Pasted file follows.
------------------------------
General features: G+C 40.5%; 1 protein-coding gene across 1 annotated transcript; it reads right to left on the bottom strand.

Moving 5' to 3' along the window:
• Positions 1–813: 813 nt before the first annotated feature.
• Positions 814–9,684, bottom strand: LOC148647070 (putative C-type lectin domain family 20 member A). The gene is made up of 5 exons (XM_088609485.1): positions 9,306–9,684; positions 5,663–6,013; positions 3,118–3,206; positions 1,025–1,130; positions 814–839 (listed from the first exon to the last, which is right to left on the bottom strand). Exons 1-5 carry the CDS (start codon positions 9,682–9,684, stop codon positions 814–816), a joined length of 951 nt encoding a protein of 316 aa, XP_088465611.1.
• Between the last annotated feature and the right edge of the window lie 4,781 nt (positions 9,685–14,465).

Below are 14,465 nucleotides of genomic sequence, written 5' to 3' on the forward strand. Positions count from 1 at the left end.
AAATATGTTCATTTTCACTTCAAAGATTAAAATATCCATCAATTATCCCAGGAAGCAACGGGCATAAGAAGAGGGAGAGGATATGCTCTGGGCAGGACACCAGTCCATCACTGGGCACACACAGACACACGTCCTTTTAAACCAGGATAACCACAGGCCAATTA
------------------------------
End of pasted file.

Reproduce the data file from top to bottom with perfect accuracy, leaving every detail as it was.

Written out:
General features: G+C 40.5%; 1 protein-coding gene across 1 annotated transcript; it reads right to left on the bottom strand.

Moving 5' to 3' along the window:
• Positions 1–813: 813 nt before the first annotated feature.
• Positions 814–9,684, bottom strand: LOC148647070 (putative C-type lectin domain family 20 member A). The gene is made up of 5 exons (XM_088609485.1): positions 9,306–9,684; positions 5,663–6,013; positions 3,118–3,206; positions 1,025–1,130; positions 814–839 (listed from the first exon to the last, which is right to left on the bottom strand). Exons 1-5 carry the CDS (start codon positions 9,682–9,684, stop codon positions 814–816), a joined length of 951 nt encoding a protein of 316 aa, XP_088465611.1.
• Between the last annotated feature and the right edge of the window lie 4,781 nt (positions 9,685–14,465).

Below are 14,465 nucleotides of genomic sequence, written 5' to 3' on the forward strand. Positions count from 1 at the left end.
AAATATGTTCATTTTCACTTCAAAGATTAAAATATCCATCAATTATCCCAGGAAGCAACGGGCATAAGAAGAGGGAGAGGATATGCTCTGGGCAGGACACCAGTCCATCACTGGGCACACACAGACACACGTCCTTTTAAACCAGGATAACCACAGGCCAATTA